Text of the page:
Australia's Oldest Wine Region
The Hunter Valley is Australia’s oldest wine region, with the first grape vines planted in the early 1820s. Today, it is Australia’s most visited wine region playing host to just over 1.5 million visitors each year. The Hunter Valley is approximately two hours drive north of Sydney and about 45 kilometres inland from the coastal city of Newcastle.
The Hunter Valley is based on the catchment of the Hunter River and includes the Upper and Lower Hunter areas. Lake's Folly is located in the Lower Hunter area. Hunter Valley wines are light and elegant in style, making them a perfect partner to food, and are lower in alcohol than those of many other regions.
The Hunter Valley is warm, even hot. However, temperature, within broad limits, has nothing to do with quality, but affects only style. In addition to hot days, the Hunter Valley has relatively warm nights when the physiological processes that ripen fruit can continue. The days are also quite humid, reducing moisture stress and allowing the leaves to keep their pores open longer during hot weather. This allows photosynthesis and growth to continue when, in drier air, it would not. The Lower Hunter Valley around Pokolbin is a little wetter than the Upper Hunter Valley but is closer to the coast and benefits more from cooling sea breezes.
Two distinct soil types can be found on the Lake's Folly site. The first is red clay, which is found on the upper slopes of our vineyard. This red clay soil contains a distinctive limestone underlay that is integral to the quality of the fruit grown on these blocks.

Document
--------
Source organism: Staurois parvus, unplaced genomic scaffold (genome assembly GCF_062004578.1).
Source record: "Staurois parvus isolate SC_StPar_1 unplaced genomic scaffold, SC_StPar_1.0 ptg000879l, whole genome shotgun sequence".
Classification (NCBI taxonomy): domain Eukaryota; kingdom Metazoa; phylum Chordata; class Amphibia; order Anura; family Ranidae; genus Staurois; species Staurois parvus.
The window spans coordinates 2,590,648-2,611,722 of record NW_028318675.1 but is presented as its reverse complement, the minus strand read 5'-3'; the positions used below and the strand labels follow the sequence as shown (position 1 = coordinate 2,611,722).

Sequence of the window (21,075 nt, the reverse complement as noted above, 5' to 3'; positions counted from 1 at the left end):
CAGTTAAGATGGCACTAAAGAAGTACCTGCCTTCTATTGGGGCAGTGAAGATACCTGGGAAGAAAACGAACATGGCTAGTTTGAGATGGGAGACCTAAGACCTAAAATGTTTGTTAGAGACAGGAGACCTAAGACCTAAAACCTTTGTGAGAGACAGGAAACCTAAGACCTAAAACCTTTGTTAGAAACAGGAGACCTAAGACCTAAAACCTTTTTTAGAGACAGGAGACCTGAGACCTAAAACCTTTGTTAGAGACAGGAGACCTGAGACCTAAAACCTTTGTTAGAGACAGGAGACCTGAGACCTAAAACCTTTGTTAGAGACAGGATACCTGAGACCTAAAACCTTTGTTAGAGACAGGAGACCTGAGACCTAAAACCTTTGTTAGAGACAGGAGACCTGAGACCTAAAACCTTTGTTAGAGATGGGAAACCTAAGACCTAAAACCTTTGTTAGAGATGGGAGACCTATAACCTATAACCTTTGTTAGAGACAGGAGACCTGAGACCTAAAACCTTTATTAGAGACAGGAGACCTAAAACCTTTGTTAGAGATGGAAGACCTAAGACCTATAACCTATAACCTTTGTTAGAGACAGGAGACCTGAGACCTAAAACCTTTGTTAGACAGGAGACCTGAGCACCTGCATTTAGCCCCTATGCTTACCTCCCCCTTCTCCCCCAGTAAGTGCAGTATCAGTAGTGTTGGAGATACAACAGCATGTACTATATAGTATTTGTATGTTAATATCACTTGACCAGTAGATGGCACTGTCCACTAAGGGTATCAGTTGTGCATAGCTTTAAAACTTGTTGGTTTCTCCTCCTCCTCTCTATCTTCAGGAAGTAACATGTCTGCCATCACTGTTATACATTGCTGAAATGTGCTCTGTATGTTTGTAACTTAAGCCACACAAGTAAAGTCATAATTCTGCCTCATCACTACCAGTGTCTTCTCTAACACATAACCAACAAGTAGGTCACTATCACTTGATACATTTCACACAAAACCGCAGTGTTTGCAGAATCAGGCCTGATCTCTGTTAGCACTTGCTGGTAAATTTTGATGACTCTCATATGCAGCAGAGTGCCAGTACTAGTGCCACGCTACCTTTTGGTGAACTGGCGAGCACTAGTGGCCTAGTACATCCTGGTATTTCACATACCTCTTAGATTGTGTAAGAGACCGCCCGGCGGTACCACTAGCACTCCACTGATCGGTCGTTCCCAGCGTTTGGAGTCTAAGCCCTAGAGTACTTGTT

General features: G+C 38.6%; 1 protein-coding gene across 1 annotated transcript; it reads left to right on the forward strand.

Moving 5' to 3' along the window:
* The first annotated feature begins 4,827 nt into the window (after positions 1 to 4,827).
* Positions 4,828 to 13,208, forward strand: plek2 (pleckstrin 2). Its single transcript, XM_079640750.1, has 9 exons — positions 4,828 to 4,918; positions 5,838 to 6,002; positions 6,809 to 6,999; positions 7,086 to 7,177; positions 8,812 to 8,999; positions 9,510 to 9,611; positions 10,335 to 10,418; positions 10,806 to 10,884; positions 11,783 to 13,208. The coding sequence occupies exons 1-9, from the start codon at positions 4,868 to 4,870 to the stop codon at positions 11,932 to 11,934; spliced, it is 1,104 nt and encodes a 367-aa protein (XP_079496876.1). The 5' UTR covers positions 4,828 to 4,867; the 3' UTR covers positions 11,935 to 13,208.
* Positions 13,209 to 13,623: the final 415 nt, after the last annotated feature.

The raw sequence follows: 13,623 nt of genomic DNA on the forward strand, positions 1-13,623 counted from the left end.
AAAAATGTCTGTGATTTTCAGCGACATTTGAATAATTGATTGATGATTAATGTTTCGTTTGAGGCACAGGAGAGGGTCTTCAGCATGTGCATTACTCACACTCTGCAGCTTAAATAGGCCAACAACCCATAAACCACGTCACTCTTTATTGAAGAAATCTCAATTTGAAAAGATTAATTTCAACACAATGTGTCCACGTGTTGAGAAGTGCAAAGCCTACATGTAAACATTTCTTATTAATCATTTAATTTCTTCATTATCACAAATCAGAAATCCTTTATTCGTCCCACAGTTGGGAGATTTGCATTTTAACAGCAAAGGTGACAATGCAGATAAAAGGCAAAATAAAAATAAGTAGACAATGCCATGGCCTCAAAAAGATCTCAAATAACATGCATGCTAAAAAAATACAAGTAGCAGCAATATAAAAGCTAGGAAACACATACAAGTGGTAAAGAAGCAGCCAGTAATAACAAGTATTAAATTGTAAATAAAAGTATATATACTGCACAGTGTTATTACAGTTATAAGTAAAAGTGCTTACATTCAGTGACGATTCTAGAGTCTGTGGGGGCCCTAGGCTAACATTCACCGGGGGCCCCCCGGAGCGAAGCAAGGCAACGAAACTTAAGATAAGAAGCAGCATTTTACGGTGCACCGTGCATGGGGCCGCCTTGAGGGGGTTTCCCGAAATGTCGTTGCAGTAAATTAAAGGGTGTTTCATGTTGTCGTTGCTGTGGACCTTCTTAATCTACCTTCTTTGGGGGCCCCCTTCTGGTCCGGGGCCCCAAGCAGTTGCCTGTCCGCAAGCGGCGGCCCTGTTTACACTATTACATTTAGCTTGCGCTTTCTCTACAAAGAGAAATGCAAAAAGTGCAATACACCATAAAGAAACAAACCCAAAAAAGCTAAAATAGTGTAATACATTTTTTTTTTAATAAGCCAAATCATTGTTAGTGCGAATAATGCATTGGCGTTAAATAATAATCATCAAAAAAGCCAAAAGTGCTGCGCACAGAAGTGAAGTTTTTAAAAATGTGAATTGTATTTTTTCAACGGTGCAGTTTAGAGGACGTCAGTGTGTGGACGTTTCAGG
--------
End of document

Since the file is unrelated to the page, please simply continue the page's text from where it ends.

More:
The second soil type is a sandy loam, overlaying yellow clay. This soil type is synonymous with the growing of high-quality white wines, such as Chardonnay, and is found on the flat adjoining an old creek bed. This soil is the reason that the wines produced from fruit grown on the flat display their structure and length.
Map Coordinates: 32º 50’S
Altitude: 200–400 metres
Heat degree days, October–April: 2070 (cut off at 19ºC (66.2ºF) but otherwise not adjusted)
Growing season rainfall, October–April: 530 millimetres (21 inches)
Mean January temperature: 23.7°C
Relative humidity, October–April, 3 pm: Average 49%
Harvest: Mid January – Early March
There is an old saying that the wine is made in the vineyard (ie good fruit makes good wine). Most of our Cabernet vines are now more than 50 years old. This means that over the years, the vines have ‘self-regulated’. This natural low cropping gives the grapes better consistency of flavour. The terroir, which is a rare combination of volcanic hill, alluvial creek flat and south-easterly aspect, is ideal for the production of fine wines. The vines are pruned heavily for low production high quality fruit, and trellised with vertical shoot positioning, which gives more reliable flavour even in difficult years. Maintaining a true ‘estate’ philosophy (ie grown, vintaged and bottled on the estate) allows us to fully express the terroir of this particular site.
Crop levels are also critical in achieving complexity (not to mention canopy management, irrigation etc). Needless to say, growing all our own fruit at the Folly enables us to be super diligent in achieving these goals, the weather having the last say on the fruit intensity for a particular year. With the old vines, low crop levels, and good canopy management, we are consistently presented with above average fruit. Throw in some traditional winemaking, French oak and you have a unique distinguished single site wine.